Archive for Jake Peavy

According to Ken Rosenthal, the Yanks and Padres held “numerous discussions” about Jake Peavy during the GM meetings. Supposedly, the Braves and Cubs, Peavy’s top two destinations, are out of the running, and this trade may come down to the Yanks and Angels. I don’t think I’m going out on a limb when I say that whichever of these two teams doesn’t land CC Sabathia will push hard for Peavy.

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Padres GM Kevin Towers doesn’t believe he can work out a deal between his team and the Cubs or Braves for Jake Peavy. So the Yankees and Angels may be next in line. Meanwhile, David Pinto believes the Yanks could land Peavy for Kei Igawa, Ian Kennedy and an outfielder. If that outfielder isn’t Austin Jackson, I don’t think that package would net them Peavy unless the Padres really wanted out of that contract. Either way, I’d rather just give up money to land CC Sabathia than prospects and spare parts for Peavy.

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The New York writers have kept themselves busy over this past week, running the floor to bring us rumor after rumor from the GM meetings. While we know that the bulk of these rumors mean little or nothing, we still like to toss them around and drop our two cents. Today, we get some peeps about the Yankees pitching targets, namely Jake Peavy and CC Sabathia.

We’ll start with Peavy. Mark Feinsand has a tidbit on the Padres righty:

The Yankees could put together a package built around Phil Hughes and Austin Jackson, according to a source, although they would likely have to include two or three more players, one of which could be Ian Kennedy. The Padres, according to the source, have no interest in Robinson Cano.

As always, beware the anonymous source. Yes, the Yankees could do that, but there’s only a small chance they will. It would mean talks have been exhausted with all NL teams, and even then the Yankees would likely have to add dollars and/or years to Peavy’s contract. He’s not going to waive his no trade clause for nothing, as he’s made clear through his agent Barry Axelrod.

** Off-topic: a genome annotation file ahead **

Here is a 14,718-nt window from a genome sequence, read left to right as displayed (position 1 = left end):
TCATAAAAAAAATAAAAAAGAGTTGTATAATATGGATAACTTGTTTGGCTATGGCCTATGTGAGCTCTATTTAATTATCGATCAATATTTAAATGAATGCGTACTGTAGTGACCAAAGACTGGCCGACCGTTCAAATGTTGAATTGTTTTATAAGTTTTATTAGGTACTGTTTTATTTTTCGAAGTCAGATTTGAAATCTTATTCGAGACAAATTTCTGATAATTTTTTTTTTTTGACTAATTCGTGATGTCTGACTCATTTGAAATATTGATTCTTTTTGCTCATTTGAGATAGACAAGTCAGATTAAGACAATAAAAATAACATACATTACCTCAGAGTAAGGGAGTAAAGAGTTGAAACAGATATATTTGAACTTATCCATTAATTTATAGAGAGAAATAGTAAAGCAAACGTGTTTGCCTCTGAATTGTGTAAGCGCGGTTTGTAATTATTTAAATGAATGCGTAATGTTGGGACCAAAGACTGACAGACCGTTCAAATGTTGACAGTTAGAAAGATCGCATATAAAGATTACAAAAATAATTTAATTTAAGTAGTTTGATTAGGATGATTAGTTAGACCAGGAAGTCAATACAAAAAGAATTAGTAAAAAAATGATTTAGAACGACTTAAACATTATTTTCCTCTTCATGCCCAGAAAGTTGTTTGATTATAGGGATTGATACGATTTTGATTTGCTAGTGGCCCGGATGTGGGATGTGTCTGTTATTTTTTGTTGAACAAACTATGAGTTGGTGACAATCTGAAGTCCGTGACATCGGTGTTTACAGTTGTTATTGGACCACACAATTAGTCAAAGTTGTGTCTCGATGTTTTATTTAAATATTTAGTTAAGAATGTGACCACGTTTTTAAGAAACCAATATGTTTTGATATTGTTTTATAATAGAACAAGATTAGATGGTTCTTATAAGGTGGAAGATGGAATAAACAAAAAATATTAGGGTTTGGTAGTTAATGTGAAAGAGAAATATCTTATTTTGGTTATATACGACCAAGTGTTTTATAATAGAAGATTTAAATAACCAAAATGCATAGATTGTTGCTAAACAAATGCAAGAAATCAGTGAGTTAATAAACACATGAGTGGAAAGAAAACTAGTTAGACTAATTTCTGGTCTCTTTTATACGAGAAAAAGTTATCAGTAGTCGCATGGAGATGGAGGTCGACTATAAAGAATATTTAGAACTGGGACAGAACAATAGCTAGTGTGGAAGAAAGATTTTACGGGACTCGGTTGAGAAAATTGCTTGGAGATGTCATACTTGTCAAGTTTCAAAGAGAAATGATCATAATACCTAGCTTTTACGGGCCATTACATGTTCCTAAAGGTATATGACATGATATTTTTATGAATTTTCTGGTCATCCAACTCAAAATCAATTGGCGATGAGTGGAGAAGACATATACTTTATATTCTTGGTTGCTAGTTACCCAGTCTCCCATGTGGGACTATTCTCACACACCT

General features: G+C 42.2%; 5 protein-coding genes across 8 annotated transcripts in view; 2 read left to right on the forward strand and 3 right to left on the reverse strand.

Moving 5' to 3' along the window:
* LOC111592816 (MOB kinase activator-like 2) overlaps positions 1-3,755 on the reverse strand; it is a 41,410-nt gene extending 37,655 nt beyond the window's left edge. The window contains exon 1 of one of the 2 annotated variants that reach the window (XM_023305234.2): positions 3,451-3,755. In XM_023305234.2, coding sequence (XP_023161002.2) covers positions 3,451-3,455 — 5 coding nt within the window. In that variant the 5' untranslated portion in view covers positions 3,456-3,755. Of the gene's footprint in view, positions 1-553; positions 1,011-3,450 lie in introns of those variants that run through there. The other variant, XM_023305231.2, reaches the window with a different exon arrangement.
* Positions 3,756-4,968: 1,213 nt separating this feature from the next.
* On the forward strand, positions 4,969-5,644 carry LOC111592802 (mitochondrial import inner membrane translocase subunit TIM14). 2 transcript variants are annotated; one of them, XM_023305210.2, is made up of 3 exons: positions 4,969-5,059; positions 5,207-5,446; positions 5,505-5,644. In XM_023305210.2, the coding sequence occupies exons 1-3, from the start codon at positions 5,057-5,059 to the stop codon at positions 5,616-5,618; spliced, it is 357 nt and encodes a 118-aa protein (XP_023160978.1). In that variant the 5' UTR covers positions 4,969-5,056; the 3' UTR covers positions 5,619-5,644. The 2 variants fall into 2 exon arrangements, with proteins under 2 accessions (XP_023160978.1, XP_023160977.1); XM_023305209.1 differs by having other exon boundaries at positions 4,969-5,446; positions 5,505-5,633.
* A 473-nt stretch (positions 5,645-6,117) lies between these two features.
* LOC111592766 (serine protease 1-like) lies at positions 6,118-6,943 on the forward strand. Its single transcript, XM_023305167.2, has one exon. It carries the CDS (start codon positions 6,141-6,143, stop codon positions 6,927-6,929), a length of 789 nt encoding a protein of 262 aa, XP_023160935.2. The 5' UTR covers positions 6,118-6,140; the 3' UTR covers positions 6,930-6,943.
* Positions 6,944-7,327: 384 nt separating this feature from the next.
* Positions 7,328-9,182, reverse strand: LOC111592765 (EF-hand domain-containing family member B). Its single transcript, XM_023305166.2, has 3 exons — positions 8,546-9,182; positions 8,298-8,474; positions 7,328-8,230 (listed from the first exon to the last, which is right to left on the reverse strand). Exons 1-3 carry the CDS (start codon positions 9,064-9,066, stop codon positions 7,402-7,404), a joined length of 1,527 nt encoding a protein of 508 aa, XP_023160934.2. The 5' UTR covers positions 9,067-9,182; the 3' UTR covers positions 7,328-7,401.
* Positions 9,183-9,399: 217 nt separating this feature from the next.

The tireless Ken Davidoff says this won’t happen. Then again, he also said that the chances of Moose coming back is one percent, so we should get a chance soon to gauge his predictive accuracy. He also puts the kibosh on the Matsui to Seattle rumor, which sounded pretty frivolous from the outset. Now, if he could only kill those Lowe rumors.

Not everything is sunshiny for the Yanks, though. Davidoff brings up a scenario under which the Angels could snatch up CC Sabathia, even if the Yankees are the high bidders. It would start with the Angels letting Mark Teixeira walk. While that’s not a highly likely scenario, word is from Terry Reagins’s lips that the team won’t wait around forever awaiting his decision.

So how could the Angels then get CC without being the high bidder? If they top the $137.5 million, six-year contract signed by Johan Santana last winter, Sabathia could be content. We’ve talked about the pressure from the union to take top dollar, but the pressure might not be as intense if CC raises the bar for pitcher salaries. The union might raise a stink if CC wants to take a six year, $120 million offer from the Angels when a six year, $140 million deal is on the table from the Yankees. But if the Yankees are offering $150 million and the Angels are offering $140, he might take the slightly lower, yet still record-breaking, salary to play on the West Coast.

All of this is to say that we have no freaking clue how this off-season is going to pan out. Plenty of people say they are “convinced” CC will be a Yank. Others (::cough:: Mike Pop) think Burnett in pinstripes is inevitable. However, there is no sure thing during the Hot Stove.

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Johan Santana dominated the baseball off-season last year. For much of November, December and January, the news began and ended with Santana rumors and shenanigans. This year, while the free agent class is strong, Jake Peavy seems to be the name making the trade rumor rounds.

As everyone knows, we at RAB were stridently opposed to the Santana deal. While we’ll never know for sure, the Yanks seemed to be offering up at least Ian Kennedy and Phil Hughes along with some combination of outfield talent in exchange for just one year of Santana and the ability to sign him to a very long-term deal. Considering the money, pre-existing contract and outlay of talent, the Santana deal didn’t make sense to us then, and we have no regrets.

But I personally can’t say the same for Jake Peavy. The Padres are currently shopping the 27-year-old right hander. Peavy is set to make a good chunk of change, and San Diego would prefer to have the payroll flexibility as they attempt to rebuild after a disastrous season. Peavy also has a no-trade clause which complicates the matter.

Prior to this week, reports indicated that Peavy wanted to stay in the NL, and Atlanta had emerged as a clear destination. This week, however, rumors emerged that indicated a willingness on Peavy’s part to come to New York. The Padres are looking to off-load a contract; they want Major League or Major League-ready talent in return; and as everyone knows, it pays to keep the Yanks involved.